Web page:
ICYMI: Activists Say They Were Barred from Los Angeles Police Commission Meeting

We’re not against the police. We’re not against the police department, but we are against police who commit misconduct (and those who help cover it up).

I have to say that once Tuesday’s meeting of the Los Angeles Police Commission resumed–it was awfully quiet.  Apparently, according to a letter published by a coalition of activists on Wednesday, some 50 members of the public were not allowed back into the meeting after it came out of closed session.

There’s a twinge of irony in the activists being barred from the meeting considering it was mostly about recommendations for changes to the Los Angeles Police Department’s use-of-force training and policies as well as ways the Department can be more transparent. Big issues for groups like Black Lives Matter and Youth Justice Coalition.

I heard only a single member of the public offer comment on some of the most pressing issues for activists concerned with the LAPD’s use-of-force and deadly officer-involved-shootings.  And while I don’t always agree with the strategy, tactics or choice of language used when addressing the police commission–I don’t think the public should have been refused entrance back into the meeting once it resumed. The Commission knows how important the issues on yesterday’s agenda are to the activists who come down to LAPD headquarters each week to engage and voice their opinion. The Commission is supposed to represent the people or so it says.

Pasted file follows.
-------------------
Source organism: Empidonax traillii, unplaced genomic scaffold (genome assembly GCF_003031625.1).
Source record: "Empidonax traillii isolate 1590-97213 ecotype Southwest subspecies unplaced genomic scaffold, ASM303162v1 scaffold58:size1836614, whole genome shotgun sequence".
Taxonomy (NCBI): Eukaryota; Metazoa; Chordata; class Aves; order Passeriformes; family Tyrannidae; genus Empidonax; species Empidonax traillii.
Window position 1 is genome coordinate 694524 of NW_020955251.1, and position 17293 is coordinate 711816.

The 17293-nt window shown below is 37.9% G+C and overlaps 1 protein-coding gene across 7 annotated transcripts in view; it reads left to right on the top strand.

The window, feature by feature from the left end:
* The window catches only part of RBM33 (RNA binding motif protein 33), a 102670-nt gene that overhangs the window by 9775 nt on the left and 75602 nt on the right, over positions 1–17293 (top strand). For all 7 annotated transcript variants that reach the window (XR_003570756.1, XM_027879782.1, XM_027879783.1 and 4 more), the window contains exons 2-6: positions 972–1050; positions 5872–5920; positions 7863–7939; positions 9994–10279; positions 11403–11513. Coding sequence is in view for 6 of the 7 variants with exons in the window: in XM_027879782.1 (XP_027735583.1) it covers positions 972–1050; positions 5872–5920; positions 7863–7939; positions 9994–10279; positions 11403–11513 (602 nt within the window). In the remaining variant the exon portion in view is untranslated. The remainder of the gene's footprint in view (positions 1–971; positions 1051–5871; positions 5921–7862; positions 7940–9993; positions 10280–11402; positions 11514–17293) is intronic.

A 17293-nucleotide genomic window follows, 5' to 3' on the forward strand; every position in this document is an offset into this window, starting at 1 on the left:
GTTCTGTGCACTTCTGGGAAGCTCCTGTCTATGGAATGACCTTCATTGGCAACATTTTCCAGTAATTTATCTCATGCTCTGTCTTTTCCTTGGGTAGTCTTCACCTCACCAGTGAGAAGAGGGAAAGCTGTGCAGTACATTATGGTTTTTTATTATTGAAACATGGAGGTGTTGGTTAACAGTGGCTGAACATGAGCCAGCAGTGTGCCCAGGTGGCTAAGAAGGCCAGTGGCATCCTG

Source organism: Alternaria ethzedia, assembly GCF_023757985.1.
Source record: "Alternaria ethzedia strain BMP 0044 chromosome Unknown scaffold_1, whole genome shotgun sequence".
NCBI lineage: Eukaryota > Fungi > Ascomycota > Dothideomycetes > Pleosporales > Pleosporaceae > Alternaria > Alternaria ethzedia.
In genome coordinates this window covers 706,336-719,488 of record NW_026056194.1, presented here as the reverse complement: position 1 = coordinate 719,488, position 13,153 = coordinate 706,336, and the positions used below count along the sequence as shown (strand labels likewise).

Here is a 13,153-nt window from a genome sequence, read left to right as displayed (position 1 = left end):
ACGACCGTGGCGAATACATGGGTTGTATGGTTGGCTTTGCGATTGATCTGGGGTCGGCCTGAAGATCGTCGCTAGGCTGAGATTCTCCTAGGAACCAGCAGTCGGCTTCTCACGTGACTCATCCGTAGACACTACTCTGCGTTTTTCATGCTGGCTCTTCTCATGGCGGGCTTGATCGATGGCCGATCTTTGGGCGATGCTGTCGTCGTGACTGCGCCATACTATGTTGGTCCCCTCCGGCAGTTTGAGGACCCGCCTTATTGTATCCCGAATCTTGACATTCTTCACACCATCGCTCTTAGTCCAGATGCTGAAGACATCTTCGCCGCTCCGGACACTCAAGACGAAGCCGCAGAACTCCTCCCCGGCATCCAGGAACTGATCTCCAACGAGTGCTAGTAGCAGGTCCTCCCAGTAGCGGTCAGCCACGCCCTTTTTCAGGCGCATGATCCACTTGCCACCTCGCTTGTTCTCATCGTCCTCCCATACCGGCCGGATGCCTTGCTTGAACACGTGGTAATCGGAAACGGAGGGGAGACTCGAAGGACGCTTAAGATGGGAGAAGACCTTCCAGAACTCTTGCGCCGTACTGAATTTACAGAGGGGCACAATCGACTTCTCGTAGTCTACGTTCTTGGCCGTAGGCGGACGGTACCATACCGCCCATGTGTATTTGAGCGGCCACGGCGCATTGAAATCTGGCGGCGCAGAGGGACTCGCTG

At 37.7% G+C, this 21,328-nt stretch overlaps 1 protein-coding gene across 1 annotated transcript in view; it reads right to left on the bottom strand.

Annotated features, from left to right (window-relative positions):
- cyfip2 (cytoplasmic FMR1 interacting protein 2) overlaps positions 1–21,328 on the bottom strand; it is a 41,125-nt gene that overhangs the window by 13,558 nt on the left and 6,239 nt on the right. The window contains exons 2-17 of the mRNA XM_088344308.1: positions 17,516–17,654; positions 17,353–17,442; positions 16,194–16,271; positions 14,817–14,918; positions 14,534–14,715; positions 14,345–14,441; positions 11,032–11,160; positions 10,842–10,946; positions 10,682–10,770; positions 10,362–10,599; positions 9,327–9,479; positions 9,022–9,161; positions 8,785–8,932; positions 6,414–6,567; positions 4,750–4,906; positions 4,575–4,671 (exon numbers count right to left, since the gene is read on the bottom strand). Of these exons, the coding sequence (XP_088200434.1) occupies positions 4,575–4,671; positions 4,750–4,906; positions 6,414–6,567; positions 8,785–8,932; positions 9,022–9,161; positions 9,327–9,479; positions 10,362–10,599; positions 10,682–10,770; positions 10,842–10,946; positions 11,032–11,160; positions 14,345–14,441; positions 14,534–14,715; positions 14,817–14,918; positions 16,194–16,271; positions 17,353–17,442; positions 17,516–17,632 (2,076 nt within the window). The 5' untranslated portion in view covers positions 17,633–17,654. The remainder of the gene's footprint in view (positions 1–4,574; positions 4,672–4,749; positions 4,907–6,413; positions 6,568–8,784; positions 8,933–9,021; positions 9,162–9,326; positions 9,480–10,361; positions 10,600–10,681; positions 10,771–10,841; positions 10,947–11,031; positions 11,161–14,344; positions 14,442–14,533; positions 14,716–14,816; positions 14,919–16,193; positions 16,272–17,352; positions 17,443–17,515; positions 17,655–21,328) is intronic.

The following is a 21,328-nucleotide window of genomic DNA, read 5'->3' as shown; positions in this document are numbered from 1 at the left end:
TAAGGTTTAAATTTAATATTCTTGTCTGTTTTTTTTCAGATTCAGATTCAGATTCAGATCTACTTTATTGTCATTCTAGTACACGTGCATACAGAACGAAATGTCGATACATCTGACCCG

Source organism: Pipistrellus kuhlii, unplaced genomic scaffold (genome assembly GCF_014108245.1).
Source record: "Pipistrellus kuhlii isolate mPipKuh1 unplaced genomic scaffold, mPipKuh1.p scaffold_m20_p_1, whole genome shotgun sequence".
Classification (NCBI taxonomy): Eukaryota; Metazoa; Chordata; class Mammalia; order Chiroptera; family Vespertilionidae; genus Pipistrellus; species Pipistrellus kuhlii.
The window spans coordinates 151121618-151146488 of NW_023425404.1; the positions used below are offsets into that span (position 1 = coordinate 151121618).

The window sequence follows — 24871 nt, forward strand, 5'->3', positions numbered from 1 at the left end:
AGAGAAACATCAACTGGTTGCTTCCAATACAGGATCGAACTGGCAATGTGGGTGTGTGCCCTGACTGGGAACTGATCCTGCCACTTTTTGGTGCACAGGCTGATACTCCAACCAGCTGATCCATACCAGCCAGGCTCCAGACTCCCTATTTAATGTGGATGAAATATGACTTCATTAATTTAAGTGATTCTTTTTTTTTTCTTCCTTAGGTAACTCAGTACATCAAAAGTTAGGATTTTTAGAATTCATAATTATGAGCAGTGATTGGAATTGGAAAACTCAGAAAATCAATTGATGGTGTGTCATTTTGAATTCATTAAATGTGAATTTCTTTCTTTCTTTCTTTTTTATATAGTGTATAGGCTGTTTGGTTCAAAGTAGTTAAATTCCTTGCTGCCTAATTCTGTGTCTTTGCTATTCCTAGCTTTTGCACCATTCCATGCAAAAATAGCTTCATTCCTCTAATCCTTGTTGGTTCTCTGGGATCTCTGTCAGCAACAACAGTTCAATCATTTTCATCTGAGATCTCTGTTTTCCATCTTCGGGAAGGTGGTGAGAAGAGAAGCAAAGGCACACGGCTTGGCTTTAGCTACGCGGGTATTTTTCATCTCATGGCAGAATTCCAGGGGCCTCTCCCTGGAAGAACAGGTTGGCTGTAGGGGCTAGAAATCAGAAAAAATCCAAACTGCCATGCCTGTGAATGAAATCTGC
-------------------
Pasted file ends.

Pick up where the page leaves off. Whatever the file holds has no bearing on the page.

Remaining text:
No word yet on if the public will be able to comment on Tuesday’s agendas items when the Commission reconvenes on October 25.  It may be a moot point as they’ve already voted and are moving forward.

Perhaps going forward, the activists who engage with the Commission will rethink disrupting the meetings as this time it seems to have backfired on them when the Commission moved forward without them in the room.  But then again, maybe not. 🐸☕️

What I do know is that if the presidential debates were run like the meetings of the Los Angeles Police Commission candidates might follow the rules and stop over talking each other and going past their allotted time. 😆

The Court of Public Opinion